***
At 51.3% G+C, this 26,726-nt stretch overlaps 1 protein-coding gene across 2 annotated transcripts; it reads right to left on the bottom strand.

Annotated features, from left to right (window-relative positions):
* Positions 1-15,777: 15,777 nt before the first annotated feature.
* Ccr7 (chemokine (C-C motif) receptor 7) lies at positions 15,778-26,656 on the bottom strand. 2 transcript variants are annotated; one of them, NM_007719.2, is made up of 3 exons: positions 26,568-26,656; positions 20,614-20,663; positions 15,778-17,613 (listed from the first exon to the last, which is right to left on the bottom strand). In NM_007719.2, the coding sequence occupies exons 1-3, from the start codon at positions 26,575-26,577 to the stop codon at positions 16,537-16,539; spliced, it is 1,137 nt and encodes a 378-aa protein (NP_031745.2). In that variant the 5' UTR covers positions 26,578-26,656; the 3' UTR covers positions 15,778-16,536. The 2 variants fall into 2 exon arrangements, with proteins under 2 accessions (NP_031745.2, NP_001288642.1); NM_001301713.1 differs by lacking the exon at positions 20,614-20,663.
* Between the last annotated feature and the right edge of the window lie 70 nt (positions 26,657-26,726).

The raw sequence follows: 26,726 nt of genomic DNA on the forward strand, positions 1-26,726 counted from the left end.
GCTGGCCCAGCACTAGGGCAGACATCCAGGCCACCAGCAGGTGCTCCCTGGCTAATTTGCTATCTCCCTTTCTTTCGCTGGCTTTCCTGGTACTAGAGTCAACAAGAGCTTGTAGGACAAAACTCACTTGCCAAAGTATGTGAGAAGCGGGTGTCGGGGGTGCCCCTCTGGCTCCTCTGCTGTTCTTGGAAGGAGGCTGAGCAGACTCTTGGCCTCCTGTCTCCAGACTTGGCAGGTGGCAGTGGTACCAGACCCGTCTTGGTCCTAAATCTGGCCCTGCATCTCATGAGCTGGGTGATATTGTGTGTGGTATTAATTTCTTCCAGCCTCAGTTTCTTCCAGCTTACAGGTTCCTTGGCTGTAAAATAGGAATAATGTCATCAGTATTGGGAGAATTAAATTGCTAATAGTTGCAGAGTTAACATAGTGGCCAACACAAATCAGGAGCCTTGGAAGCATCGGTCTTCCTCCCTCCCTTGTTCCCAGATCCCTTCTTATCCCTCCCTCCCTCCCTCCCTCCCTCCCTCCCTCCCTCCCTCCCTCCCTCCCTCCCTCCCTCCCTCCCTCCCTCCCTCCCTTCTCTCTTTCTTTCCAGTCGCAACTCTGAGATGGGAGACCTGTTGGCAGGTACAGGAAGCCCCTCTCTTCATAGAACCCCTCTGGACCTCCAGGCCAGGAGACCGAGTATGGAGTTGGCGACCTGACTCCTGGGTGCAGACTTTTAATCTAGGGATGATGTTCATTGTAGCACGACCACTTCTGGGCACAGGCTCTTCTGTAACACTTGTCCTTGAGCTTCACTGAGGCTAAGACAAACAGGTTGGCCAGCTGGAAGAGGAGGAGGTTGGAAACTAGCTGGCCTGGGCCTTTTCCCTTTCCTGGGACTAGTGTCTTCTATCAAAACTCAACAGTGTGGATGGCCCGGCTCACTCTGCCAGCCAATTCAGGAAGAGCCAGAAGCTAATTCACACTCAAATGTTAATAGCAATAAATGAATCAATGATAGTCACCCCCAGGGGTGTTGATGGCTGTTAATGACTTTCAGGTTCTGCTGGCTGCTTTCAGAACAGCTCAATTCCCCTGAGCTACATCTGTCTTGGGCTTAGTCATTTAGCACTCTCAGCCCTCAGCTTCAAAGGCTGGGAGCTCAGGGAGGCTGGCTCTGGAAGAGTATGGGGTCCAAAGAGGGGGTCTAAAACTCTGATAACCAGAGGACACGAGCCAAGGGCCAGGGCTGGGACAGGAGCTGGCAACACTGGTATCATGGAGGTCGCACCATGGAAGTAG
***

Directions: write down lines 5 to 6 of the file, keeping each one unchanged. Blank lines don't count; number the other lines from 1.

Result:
* Between the last annotated feature and the right edge of the window lie 70 nt (positions 26,657-26,726).

The raw sequence follows: 26,726 nt of genomic DNA on the forward strand, positions 1-26,726 counted from the left end.